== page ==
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In the Penal Colony

In the Penal Colony

by Franz Kafka

The Penal Colony

Symbolism, Imagery, Allegory

As we've said in "Reading the story allegorically," the penal colony itself is often read as an allegory. If you do that, you'll read the whole story as an allegory. And you can do that in multiple ways. We've already described how Austin Warren read the penal colony as "the world full of sinners."

Another way to read it is a quite different interpretation of the colony as a "totalitarian society" – think the USSR, Nazi Germany, or the world of 1984. As in a totalitarian society, the people inside the penal colony are kept under tight control by brutal methods of torture. As in a totalitarian society, too, there's no real justice, though there's supposed to be – you can be sentenced without trial or defense. There's also that way in which totalitarian societies tend to make their leaders into godlike figures, worthy of reverence: just like the old Commandant. In that reading, the officer himself becomes a victim of brainwashing, and the explorer is right to be horrified.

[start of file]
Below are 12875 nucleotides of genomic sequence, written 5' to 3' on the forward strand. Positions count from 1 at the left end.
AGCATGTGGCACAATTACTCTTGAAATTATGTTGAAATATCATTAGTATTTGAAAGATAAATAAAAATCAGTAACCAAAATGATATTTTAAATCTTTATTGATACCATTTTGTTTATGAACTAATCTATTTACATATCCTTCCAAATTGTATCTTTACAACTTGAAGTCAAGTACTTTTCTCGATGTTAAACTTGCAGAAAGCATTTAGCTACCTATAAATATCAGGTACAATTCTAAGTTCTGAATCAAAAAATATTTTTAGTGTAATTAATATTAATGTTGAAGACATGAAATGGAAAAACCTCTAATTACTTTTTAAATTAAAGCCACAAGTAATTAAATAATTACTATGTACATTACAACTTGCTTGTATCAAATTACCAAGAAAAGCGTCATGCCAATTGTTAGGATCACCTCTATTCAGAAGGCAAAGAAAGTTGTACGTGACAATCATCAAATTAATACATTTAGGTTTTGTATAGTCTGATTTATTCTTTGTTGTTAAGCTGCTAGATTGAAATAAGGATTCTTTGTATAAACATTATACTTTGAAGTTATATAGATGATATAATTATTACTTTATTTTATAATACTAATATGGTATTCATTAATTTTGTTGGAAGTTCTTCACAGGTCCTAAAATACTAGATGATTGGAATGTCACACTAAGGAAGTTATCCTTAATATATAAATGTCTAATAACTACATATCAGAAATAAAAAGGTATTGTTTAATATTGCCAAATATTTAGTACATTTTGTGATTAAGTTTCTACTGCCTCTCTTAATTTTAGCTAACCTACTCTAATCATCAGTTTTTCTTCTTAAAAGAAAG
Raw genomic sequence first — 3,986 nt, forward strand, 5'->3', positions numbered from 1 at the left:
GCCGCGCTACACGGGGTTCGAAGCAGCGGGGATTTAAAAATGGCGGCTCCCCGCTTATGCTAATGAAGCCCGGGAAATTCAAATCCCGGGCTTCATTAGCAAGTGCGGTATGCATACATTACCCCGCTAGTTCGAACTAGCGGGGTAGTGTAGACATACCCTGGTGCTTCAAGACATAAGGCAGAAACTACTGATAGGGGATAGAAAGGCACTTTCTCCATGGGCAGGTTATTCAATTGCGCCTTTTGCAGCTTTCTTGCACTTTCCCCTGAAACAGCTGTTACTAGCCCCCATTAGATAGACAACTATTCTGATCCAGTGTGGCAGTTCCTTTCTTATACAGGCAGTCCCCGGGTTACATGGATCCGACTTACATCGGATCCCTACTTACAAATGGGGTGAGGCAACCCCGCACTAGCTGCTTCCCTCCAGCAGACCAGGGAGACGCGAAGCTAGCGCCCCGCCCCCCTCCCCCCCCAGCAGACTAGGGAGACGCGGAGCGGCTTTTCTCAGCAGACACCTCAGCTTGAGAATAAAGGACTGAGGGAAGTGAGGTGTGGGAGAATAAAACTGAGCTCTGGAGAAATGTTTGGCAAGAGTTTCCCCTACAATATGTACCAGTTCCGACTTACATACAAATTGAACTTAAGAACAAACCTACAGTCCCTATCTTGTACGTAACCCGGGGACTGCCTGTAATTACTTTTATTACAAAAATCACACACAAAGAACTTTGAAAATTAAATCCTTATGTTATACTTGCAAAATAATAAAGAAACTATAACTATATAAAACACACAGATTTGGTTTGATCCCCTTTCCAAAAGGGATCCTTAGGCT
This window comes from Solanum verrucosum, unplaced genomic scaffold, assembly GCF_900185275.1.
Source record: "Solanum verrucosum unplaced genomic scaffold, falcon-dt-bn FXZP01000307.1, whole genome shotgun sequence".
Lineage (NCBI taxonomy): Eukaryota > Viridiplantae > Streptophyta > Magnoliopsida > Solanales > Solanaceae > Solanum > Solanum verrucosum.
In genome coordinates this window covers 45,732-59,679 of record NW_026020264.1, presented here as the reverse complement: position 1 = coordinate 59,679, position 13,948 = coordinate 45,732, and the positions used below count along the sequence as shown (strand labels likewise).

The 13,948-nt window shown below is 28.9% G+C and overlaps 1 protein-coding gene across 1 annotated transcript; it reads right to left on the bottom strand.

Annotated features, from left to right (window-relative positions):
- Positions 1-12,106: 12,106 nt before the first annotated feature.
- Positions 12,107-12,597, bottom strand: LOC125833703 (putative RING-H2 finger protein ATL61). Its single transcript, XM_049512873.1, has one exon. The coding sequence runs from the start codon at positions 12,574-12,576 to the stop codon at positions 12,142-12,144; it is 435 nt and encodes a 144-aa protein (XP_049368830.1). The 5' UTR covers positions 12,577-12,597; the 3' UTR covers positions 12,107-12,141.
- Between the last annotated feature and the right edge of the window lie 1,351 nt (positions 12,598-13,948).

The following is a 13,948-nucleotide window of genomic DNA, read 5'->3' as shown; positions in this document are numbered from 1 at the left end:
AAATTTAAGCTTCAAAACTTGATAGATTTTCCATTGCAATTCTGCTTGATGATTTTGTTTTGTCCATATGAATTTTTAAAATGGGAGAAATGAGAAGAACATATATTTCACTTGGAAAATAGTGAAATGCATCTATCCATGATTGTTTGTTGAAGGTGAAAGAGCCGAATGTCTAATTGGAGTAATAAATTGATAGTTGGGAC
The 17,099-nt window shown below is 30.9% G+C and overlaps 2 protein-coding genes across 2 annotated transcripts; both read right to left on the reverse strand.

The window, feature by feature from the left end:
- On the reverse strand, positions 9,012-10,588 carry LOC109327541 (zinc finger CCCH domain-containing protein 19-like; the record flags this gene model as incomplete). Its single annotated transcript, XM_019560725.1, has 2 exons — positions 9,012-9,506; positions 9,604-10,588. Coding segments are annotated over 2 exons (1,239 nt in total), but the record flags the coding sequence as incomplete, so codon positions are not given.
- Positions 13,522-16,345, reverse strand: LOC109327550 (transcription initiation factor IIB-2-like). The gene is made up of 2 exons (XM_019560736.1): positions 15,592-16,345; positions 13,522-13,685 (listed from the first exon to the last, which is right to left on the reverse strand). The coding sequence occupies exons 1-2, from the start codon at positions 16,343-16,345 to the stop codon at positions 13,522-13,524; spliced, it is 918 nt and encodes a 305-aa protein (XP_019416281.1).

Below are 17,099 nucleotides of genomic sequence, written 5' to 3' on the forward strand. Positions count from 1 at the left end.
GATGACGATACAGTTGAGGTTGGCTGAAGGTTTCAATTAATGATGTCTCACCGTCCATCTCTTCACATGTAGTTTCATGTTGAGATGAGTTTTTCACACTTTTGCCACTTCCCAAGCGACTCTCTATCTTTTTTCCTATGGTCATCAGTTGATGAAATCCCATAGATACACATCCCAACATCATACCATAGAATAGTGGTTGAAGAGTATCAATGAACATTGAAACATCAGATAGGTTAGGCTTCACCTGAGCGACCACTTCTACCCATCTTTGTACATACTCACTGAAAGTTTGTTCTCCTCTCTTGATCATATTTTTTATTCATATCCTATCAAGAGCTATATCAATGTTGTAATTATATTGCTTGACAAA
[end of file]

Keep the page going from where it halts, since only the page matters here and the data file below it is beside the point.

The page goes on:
This reading is a bit less of a definite, or "strict," allegory than Warren's, because it doesn't make everything in the story "represent" something quite different (equating the old Commandant with God, for example). The penal colony could literally be called a totalitarian society, just on a very small scale.

Still another way to read it is kind of a cross between the two. The penal colony isn't a totalitarian society with a false religion, so much as a traditional religious society, held together by a brutal-seeming set of religious practices like ritual sacrifice. We, for ourselves, think this might be the best way to go, though we wouldn't identify the penal colony with any particular society. This way of seeing the story leaves readers (and the explorer) open to deciding for themselves whether there might be certain true or compelling elements in the society's practices, regardless of how ugly they look on the surface.

Or is it just barbarism after all? Maybe, at the end of the day, the penal colony is just what it seems: a gruesome, horrible, inhumane place.

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